And while I’m rambling, in my reporting days, Saskatchewan was the provincial name that earned the most derision when mentioned in interviews with non-Canadians. They doubted it existed and when confronted with the realities of the geographical gap that its absence would create, they doubted anyone would burden any place with such a long and convoluted moniker. I think it is a cool name just for that reason. But I drift from my topic which is: Is Geneva really all that bad?

The only bridge adornment we could find in Geneva was an open-air statue and "museum" about the philosopher Jean-Jacques Rousseau (1712-1778) who left Geneva at the age of 16, and who irritated the city leaders to such an extent that they burned his books here, but later capitalized on his fame by erecting a statue. A small detail: Rousseau spent two months at St. Peter's Island in Biel/Bienne and counted it as the happiest time of his life.

No it is not. But it does have a few problems,  beginning with a snooty waiter who forgot he was in Switzerland where the cultural practice is to extract as much money as possible from tourists by being polite to them. I’ll come back to him later.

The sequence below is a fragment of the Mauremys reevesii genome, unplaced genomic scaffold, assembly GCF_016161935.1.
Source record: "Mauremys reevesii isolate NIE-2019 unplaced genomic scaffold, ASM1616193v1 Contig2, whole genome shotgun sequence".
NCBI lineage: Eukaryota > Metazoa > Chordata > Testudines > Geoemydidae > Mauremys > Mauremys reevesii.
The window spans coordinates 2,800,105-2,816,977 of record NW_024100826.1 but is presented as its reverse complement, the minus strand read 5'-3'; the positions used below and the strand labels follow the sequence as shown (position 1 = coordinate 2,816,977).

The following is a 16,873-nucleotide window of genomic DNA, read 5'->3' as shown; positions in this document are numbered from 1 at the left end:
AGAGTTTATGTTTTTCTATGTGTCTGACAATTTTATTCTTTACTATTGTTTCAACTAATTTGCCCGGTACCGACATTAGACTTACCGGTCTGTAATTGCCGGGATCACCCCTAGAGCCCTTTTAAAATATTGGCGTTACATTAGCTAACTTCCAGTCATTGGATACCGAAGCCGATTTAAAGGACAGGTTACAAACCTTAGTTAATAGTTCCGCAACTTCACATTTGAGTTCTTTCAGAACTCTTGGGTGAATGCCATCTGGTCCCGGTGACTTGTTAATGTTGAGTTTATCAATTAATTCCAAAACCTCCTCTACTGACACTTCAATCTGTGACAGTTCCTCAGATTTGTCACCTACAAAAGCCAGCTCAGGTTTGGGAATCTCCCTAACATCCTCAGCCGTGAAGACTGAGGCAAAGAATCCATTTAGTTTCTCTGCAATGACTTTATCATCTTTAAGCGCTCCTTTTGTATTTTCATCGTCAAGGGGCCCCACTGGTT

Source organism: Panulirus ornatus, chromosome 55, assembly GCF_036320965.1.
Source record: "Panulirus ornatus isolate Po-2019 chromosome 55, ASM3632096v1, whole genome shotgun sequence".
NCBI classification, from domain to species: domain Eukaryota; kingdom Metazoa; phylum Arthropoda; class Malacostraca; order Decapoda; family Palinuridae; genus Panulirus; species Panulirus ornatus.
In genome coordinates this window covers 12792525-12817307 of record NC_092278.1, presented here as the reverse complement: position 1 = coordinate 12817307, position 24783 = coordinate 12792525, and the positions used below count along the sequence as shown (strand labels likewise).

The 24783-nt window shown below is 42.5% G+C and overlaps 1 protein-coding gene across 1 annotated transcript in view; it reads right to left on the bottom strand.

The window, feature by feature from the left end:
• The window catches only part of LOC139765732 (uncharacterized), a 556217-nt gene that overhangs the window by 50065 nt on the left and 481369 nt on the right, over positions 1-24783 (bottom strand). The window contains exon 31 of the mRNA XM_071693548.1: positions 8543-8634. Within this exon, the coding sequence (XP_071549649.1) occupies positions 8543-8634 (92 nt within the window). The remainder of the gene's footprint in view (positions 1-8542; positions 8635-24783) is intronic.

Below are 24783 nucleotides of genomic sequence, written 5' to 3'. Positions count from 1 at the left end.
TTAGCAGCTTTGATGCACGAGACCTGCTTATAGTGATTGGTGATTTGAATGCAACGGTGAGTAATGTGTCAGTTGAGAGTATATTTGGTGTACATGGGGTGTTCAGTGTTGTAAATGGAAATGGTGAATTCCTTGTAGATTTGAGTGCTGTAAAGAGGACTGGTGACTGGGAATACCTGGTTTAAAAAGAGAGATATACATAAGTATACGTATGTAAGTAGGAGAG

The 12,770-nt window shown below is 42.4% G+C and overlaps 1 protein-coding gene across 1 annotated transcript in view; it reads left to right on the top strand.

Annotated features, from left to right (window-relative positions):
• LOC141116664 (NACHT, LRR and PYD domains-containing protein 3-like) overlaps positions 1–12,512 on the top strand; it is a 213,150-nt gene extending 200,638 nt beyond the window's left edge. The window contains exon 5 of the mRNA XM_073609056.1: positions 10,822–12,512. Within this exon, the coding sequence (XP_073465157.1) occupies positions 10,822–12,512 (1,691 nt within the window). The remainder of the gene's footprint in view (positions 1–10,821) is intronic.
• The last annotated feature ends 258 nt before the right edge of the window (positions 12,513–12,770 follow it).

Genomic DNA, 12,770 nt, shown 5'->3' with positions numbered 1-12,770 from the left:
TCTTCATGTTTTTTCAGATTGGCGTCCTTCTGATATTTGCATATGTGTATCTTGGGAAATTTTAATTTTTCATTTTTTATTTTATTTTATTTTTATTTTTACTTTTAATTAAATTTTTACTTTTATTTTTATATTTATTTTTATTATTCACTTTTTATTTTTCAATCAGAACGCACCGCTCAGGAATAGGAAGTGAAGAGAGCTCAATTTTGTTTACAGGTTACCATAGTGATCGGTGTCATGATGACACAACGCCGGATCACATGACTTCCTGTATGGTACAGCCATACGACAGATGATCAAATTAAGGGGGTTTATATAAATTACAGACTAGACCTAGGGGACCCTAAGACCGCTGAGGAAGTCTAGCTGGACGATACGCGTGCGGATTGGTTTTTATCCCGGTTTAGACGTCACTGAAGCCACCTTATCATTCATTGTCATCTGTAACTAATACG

We rolled through the train station and ran into Geneva’s first tourist foible. The train station is nowhere near the tourist district-proper. One has to walk through the city’s ordinary downtown, which is not extremely ugly, but it certainly lacks the quaint accordion-player charms of other Swiss locales. When we came upon the River Rhone, it was strapped with bridges that were all function and no fashion. This is a huge drawback for a Swiss tourist spot. Every town seems to have cute bridges here – even Olten, Switzerland’s not-so-great small town, has a lovely covered bridge.

We can probably blame Julius Caesar for the lack of charming bridges. After all, he is reported to have blown up or burned a bridge in Geneva, and maybe the city planners were forever-more discouraged from investing in bridges. After all, if a titan is going to roll into town and burn the thing, why even bother?

We found our way to the city’s historic district, which is surprisingly small for  such a globally renown city, but once inside it, we enjoyed wandering its winding narrow streets and old stone buildings – and yet, there was something missing. We cannot say what. It eludes us.

What Dave looks like when he sees steak on the menu for the same price as we would pay for an entire strip of prime beef tenderloin back in Canada. Math on this statement: 1 steak/$70 in Switzerland, or 15 steaks/$70 in Canada. Or maybe it was $60? No matter - it is really high up there as far as our restaurant pricing sensibilities go.

We found our way to a small half-filled open-air cafe’ where we asked to sit at a table that was half-sun/half-shade – perfect for Dave and I whose preferences for sunlight differ. The maitre’d, on hearing our request, raised his shoulders in that classic Frenchman shrug and protested, saying the table arrangement was for four, not for two.

Cafe-Creperie Saint-Pierre, Geneva